Cloud Run is regional, which means the infrastructure that runs your Cloud Run services is located in a specific region and is managed by Google to be redundantly available across all the zones within that region.

Meeting your latency, availability, or durability requirements are primary factors for selecting the region where your Cloud Run services are run. You can generally select the region nearest to your users but you should consider the location of the other Google Cloud products that are used by your Cloud Run service. Using Google Cloud products together across multiple locations can affect your service's latency as well as cost.

Cloud Run is available in the following regions:

Subject to Tier 1 pricing

  • asia-east1 (Taiwan)
  • asia-northeast1 (Tokyo)
  • asia-northeast2 (Osaka)
  • europe-north1 (Finland)
  • europe-west1 (Belgium)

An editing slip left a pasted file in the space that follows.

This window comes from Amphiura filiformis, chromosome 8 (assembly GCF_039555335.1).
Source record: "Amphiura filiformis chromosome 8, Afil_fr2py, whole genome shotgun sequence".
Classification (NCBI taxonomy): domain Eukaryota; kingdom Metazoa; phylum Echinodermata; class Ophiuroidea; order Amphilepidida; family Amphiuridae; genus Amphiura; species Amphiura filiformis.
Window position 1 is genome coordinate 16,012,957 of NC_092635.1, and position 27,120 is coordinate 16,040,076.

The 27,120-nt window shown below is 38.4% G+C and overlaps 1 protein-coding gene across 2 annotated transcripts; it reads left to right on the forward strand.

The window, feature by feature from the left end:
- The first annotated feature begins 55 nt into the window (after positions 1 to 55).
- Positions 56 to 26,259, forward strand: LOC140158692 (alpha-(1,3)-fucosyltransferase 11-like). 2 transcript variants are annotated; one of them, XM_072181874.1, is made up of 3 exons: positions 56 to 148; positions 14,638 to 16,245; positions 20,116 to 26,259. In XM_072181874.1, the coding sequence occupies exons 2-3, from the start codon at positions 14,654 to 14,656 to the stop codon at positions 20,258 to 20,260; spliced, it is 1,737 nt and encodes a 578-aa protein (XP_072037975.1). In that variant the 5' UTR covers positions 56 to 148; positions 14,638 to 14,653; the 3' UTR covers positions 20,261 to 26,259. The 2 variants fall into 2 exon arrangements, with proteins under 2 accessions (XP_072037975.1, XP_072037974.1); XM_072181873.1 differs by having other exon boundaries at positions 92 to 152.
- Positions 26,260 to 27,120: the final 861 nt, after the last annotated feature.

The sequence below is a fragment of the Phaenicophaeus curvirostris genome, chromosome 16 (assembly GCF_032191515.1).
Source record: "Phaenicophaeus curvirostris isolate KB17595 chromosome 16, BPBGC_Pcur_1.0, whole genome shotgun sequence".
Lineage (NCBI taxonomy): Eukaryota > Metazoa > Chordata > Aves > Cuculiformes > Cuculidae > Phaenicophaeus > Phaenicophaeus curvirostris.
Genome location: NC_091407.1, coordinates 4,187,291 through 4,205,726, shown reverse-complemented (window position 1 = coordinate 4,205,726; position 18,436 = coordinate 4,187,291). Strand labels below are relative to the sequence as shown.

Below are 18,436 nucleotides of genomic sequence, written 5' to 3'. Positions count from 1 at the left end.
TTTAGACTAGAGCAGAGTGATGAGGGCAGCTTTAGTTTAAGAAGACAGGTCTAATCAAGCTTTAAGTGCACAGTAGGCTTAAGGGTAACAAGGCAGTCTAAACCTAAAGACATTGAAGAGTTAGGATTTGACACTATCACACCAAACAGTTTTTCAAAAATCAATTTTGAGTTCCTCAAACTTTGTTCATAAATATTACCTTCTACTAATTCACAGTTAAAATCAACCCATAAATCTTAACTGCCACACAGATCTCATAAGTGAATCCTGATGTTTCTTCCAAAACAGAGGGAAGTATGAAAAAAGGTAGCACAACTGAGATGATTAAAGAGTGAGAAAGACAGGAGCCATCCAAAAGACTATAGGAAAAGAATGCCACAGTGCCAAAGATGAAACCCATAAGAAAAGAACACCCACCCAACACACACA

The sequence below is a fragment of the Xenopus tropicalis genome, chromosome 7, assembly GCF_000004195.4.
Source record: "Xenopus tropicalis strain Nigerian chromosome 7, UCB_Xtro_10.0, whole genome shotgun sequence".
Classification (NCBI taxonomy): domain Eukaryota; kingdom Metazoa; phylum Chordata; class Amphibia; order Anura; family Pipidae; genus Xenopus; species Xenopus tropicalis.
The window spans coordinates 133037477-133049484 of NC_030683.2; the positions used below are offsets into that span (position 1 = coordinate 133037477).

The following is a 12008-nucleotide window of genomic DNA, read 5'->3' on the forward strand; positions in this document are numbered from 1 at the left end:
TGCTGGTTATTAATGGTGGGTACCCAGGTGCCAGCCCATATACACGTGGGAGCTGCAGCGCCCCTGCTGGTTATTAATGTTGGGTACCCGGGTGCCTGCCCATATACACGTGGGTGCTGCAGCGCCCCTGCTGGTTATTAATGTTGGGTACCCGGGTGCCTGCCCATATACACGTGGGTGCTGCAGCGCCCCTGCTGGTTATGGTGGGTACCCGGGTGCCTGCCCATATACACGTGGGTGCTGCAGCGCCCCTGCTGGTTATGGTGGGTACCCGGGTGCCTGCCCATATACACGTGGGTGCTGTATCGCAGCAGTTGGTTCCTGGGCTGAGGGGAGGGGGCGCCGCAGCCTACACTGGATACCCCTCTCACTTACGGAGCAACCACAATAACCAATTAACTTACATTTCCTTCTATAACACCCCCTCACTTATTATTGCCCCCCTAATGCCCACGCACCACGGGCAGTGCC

• europe-west4 (Netherlands)
  • us-central1 (Iowa)
  • us-east1 (South Carolina)
  • us-east4 (Northern Virginia)
  • us-west1 (Oregon)

Subject to Tier 2 pricing

  • asia-east2 (Hong Kong)
  • asia-northeast3 (Seoul, South Korea)
  • asia-southeast1 (Singapore)
  • asia-southeast2 (Jakarta)
  • asia-south1 (Mumbai, India)
  • australia-southeast1 (Sydney)
  • europe-west2 (London, UK)
  • europe-west3 (Frankfurt, Germany)
  • europe-west6 (Zurich, Switzerland)
  • northamerica-northeast1 (Montreal)
  • southamerica-east1 (Sao Paulo, Brazil)

Note that it is not possible to use the domain mapping feature of Cloud Run (fully managed) for services in these regions: